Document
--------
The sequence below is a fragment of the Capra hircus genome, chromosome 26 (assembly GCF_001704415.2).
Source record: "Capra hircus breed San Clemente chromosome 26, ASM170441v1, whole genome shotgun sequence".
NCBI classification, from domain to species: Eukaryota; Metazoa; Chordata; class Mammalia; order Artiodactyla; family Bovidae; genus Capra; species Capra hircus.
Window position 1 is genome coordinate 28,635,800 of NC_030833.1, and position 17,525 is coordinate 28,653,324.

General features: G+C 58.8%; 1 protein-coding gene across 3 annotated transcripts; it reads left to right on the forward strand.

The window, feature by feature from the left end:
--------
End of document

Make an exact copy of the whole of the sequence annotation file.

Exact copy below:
The sequence below is a fragment of the Capra hircus genome, chromosome 26 (assembly GCF_001704415.2).
Source record: "Capra hircus breed San Clemente chromosome 26, ASM170441v1, whole genome shotgun sequence".
NCBI classification, from domain to species: Eukaryota; Metazoa; Chordata; class Mammalia; order Artiodactyla; family Bovidae; genus Capra; species Capra hircus.
Window position 1 is genome coordinate 28,635,800 of NC_030833.1, and position 17,525 is coordinate 28,653,324.

General features: G+C 58.8%; 1 protein-coding gene across 3 annotated transcripts; it reads left to right on the forward strand.

The window, feature by feature from the left end: